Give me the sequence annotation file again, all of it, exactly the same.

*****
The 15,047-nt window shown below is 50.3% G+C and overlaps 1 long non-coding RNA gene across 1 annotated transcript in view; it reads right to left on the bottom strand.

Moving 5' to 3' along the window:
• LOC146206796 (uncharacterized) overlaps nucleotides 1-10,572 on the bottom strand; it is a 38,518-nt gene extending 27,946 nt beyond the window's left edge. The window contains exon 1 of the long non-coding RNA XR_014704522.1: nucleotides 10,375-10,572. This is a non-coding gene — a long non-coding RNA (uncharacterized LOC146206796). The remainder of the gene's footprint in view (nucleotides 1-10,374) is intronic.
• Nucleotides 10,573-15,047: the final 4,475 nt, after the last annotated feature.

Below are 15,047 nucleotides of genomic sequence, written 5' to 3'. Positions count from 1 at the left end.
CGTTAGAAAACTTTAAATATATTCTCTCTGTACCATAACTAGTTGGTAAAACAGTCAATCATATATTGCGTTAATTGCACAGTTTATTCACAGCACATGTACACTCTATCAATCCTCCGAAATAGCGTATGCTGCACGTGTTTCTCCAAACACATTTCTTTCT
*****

The 15,047-nt window shown below is 50.3% G+C and overlaps 1 long non-coding RNA gene across 1 annotated transcript in view; it reads right to left on the bottom strand.

Moving 5' to 3' along the window:
• LOC146206796 (uncharacterized) overlaps nucleotides 1-10,572 on the bottom strand; it is a 38,518-nt gene extending 27,946 nt beyond the window's left edge. The window contains exon 1 of the long non-coding RNA XR_014704522.1: nucleotides 10,375-10,572. This is a non-coding gene — a long non-coding RNA (uncharacterized LOC146206796). The remainder of the gene's footprint in view (nucleotides 1-10,374) is intronic.
• Nucleotides 10,573-15,047: the final 4,475 nt, after the last annotated feature.

Below are 15,047 nucleotides of genomic sequence, written 5' to 3'. Positions count from 1 at the left end.
CGTTAGAAAACTTTAAATATATTCTCTCTGTACCATAACTAGTTGGTAAAACAGTCAATCATATATTGCGTTAATTGCACAGTTTATTCACAGCACATGTACACTCTATCAATCCTCCGAAATAGCGTATGCTGCACGTGTTTCTCCAAACACATTTCTTTCT